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In LAPD shake-up, Beck reassigns three of his deputies

The most notable move is Mark Perez being replaced as head of internal affairs by Debra McCarthy. Beck says the changes are meant to usher in 'fresh perspectives.'

May 04, 2013|By Joel Rubin, Los Angeles Times
  • Deputy LAPD Chief Mark Perez, who has run the department's internal affairs division for several years and oversaw a dramatic shift in how the department handles discipline, is being replaced by another deputy chief, Debra McCarthy.
Deputy LAPD Chief Mark Perez, who has run the department's internal… (Lawrence K. Ho / Los Angeles…)

Los Angeles Police Chief Charlie Beck has reassigned three of his deputies, including the head of the department's internal affairs division, in a shake-up the chief said is meant to usher in "fresh perspectives."

The most notable of the moves will see Deputy Chief Mark Perez, who has run internal affairs for several years and oversaw a dramatic shift in how the department handles discipline, be replaced by another deputy chief, Debra McCarthy.

McCarthy, 52, currently commands the department's West Bureau, which includes police stations in Venice, West L.A. and Hollywood. Deputy Chief Terry Hara, 55, will take over McCarthy's post and Perez, 56, will fill the vacancy left by Hara as the head of human resources and training.

The changes, which go into effect in two weeks, "were made to get some fresh perspectives and diversity of thought," Beck said in an interview with The Times.

Perez's departure from the Professional Standards Bureau, which investigates officers accused of misconduct, is certain to raise eyebrows within the department. Appointed to the post in 2006 by Beck's predecessor, William J. Bratton, Perez moved the department away from its traditional approach to disciplining officers that was centered on giving officers incrementally harsher punishments for repeat offenses.

Instead, Perez put in place a system that, as he frequently said, emphasized "strategy over penalty."

Problem officers, Perez believed, are more likely to change their behavior if they are made to think about their misconduct and how it undermined not only the department's mission of fighting crime but the officer's own self-interest.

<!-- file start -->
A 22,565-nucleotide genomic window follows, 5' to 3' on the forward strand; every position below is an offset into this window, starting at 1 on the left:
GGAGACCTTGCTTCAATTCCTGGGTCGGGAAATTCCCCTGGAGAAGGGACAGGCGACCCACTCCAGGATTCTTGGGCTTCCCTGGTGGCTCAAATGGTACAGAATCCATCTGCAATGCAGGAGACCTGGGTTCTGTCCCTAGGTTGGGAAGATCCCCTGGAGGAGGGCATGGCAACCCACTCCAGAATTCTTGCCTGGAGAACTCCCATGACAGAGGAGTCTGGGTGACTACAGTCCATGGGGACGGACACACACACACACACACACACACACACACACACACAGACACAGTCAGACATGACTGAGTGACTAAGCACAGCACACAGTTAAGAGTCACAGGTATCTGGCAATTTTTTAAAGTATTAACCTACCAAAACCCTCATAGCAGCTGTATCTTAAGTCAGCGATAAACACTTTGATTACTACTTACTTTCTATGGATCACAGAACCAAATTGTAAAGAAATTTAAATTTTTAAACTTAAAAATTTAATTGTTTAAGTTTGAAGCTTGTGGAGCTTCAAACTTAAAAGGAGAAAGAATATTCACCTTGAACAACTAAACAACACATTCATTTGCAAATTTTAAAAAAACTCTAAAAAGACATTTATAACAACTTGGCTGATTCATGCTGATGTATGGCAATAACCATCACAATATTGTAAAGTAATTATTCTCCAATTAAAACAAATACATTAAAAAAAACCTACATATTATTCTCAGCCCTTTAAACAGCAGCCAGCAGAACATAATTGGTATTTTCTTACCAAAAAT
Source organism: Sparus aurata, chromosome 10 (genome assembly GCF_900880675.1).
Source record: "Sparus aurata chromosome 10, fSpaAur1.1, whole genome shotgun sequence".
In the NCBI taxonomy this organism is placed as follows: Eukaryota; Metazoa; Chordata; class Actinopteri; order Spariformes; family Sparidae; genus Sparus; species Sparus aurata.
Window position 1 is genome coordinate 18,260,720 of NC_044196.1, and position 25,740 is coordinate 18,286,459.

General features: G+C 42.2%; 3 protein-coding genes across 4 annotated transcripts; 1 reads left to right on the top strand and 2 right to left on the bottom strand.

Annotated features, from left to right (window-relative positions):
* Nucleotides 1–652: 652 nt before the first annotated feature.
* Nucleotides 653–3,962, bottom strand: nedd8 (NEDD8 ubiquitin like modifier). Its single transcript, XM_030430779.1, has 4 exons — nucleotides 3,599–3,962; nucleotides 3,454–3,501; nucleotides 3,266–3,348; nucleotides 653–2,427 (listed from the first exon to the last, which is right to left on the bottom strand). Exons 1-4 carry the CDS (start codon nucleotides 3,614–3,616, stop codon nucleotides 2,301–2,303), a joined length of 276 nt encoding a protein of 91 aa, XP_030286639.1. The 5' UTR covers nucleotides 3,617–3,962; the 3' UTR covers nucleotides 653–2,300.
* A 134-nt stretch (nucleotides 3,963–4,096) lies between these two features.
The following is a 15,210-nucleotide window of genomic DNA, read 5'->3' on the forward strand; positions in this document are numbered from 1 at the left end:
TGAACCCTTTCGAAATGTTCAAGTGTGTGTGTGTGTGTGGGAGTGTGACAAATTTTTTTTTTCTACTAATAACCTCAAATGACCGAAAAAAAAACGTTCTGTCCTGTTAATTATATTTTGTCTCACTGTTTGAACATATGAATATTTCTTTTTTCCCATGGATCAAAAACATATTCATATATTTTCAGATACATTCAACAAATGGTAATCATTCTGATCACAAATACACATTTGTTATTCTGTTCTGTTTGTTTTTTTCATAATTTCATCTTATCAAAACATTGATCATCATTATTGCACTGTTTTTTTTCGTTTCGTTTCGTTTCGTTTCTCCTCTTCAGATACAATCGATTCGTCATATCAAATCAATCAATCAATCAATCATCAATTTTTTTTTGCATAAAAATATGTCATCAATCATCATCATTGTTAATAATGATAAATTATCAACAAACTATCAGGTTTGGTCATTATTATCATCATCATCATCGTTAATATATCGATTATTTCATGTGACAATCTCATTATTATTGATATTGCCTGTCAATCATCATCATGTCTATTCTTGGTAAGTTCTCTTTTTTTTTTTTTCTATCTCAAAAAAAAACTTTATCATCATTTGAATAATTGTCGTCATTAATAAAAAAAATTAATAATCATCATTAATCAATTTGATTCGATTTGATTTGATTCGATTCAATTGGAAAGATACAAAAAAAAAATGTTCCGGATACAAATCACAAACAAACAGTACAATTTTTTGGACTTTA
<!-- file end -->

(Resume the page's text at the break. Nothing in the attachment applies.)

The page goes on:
"We have to lead as if we're going to progress past just punishing people and expecting that to get anything done," he once told the Police Commission, the civilian board that oversees the department.

The idea led to a dramatic increase in the number of warnings instead of suspensions, which were the foundation of the old system. In theory, if an officer committed the same or a similar offense again after being warned, the officer faced being fired or receiving a lengthy suspension.

But in recent years, Perez clashed with members of the commission, who raised concerns about whether the new approach was working to cut down on misconduct and if officers were treated equally.

In defending his work before the commission, Perez often came across as disdainful and standoffish to members of the board and others.

Beck, in a brief interview, said he is not looking for McCarthy to dismantle Perez's work. Except in the relatively infrequent cases in which he wants the officers fired, Beck said, "I still believe in using methods that reform behavior instead of punish it."

Perez and McCarthy did not return calls and emails seeking comment.

For Hara, who recently made a failed bid for a seat on L.A.'s City Council, the change will be a return to familiar ground as he led West Bureau before McCarthy.

joel.rubin@latimes.com

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